How the face of commercial real estate is changing
San Francisco — The nature of commercial real estate is about to change. Instead of the smokestack enclaves built in the past few decades, industrial construction in the '80s will consist of multiuse structures built to house the new wave of high-technology entrepreneurs.
That's the gist of a recent economic research report by Chemical Bank of New York. In the years from 1984 to 1988, hotel, office, and shopping-center construction is expected to show little relative growth. But in the other side of commerce and industry, the big push, the report says, will be to construct buildings in suburban areas to house the ever-growing technological industries and their satellites.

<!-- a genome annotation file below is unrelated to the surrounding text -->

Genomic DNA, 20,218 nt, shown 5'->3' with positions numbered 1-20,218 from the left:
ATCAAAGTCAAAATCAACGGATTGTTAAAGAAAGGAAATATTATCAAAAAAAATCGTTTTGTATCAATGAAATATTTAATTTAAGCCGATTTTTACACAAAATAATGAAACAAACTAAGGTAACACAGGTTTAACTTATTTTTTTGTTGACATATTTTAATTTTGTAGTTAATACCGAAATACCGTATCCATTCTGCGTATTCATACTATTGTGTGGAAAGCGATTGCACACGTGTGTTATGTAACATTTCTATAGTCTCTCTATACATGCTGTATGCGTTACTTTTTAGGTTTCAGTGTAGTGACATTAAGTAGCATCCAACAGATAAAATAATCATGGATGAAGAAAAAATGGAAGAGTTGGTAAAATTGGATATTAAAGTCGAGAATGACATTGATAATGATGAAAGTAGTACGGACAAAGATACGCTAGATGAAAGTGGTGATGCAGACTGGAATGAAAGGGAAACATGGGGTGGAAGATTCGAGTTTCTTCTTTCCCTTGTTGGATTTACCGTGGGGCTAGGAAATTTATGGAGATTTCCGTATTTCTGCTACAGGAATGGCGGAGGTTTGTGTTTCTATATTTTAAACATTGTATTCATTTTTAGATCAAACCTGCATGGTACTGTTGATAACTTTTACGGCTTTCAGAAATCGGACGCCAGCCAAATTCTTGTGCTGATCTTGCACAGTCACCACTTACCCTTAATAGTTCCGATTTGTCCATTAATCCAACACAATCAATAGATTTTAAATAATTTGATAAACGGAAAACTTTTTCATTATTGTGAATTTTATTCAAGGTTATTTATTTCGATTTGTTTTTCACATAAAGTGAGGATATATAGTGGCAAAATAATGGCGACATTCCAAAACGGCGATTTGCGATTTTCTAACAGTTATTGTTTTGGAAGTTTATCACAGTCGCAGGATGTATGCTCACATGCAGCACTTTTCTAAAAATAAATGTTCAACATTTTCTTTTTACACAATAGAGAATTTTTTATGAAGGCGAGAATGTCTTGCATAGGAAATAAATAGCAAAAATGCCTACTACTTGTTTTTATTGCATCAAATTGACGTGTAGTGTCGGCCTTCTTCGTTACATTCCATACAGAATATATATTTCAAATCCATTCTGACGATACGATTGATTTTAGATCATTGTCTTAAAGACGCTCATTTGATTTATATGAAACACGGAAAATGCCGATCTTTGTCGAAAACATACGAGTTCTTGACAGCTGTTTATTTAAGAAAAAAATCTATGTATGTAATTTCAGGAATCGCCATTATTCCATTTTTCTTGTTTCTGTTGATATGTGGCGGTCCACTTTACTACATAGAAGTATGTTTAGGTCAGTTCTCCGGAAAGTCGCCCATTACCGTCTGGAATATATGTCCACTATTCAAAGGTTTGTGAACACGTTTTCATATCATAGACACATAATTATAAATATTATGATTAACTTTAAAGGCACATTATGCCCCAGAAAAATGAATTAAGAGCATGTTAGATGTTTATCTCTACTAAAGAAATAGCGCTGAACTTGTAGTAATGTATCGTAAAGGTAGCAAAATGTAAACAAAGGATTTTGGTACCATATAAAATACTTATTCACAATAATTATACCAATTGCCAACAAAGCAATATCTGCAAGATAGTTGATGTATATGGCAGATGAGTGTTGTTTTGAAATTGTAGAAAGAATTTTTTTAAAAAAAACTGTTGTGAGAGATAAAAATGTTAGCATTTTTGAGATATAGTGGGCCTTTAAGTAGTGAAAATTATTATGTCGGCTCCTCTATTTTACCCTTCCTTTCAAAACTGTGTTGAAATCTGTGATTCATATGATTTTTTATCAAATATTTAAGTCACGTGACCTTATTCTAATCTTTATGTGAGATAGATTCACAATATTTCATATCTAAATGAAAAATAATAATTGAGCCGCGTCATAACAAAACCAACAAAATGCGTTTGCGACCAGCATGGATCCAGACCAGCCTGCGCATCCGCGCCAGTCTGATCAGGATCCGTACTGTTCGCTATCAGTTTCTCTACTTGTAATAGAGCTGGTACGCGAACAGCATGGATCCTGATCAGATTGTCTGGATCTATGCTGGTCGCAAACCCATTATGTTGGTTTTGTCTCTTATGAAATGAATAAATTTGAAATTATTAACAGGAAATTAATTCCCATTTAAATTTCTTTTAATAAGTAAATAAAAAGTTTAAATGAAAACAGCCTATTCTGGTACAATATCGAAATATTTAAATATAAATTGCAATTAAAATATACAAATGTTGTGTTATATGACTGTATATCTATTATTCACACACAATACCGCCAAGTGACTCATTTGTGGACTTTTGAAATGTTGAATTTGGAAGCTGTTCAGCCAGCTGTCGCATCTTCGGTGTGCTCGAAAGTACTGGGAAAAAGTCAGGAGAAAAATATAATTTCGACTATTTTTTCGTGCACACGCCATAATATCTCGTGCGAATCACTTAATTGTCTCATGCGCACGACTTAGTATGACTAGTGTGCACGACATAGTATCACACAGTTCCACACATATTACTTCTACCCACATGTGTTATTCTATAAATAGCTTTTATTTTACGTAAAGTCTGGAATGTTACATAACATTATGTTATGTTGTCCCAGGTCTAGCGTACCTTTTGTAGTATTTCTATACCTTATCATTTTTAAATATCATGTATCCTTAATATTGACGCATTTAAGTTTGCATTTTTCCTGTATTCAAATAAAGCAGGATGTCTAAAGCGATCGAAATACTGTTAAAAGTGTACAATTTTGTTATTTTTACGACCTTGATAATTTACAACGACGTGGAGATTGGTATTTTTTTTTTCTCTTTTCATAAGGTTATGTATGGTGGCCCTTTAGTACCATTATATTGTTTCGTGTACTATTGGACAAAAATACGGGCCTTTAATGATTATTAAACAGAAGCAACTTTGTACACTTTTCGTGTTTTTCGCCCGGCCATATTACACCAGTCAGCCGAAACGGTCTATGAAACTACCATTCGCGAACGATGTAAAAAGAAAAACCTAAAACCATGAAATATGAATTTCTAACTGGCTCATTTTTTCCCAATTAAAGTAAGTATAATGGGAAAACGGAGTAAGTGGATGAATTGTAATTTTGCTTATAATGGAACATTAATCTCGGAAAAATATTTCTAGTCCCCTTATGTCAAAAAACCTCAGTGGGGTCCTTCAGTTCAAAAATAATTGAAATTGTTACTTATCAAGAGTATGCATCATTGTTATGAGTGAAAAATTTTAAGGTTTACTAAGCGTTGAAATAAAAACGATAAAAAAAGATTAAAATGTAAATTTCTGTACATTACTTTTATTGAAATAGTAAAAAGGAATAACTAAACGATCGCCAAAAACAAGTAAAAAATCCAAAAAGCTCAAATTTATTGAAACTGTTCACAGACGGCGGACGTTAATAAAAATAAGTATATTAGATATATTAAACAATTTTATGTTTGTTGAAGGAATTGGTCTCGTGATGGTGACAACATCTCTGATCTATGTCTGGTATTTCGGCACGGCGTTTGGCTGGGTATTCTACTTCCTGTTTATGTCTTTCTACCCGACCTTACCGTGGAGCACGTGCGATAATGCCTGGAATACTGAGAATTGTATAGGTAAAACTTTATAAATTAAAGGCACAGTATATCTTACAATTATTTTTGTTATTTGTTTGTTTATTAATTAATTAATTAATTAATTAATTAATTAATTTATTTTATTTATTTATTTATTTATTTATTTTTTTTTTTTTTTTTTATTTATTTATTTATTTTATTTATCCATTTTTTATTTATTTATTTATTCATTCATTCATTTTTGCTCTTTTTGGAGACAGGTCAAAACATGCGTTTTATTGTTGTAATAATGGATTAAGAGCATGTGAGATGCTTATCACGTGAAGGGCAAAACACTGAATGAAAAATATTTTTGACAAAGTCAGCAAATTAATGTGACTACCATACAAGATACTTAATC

The trend is already apparent in many outlying regions where these kinds of enterprises are hiring more systems analysts, engineers, technicians, programmers, and sales-marketing experts. Many of the newer industries are expected to develop around hobbies, tools, gadgets, maybe trendy apparel, and electronics.
Space will be required near efficient transportation; and will need to be adaptable not only for light manufacturing but also for offices, storage, and showrooms. Factory-site experts say those cities with active community leadership, an expanding economic base, and a solid educational-support background will be the most likely recipients of these new industrial complexes.
(Cities expected to benefit: Atlanta; Washington; Boston; Philadelphia; Princeton, N.J.; Austin, Texas; Los Angeles; San Jose, Calif.; Seattle; Chicago; Minneapolis-St. Paul; and Kansas City, Mo.)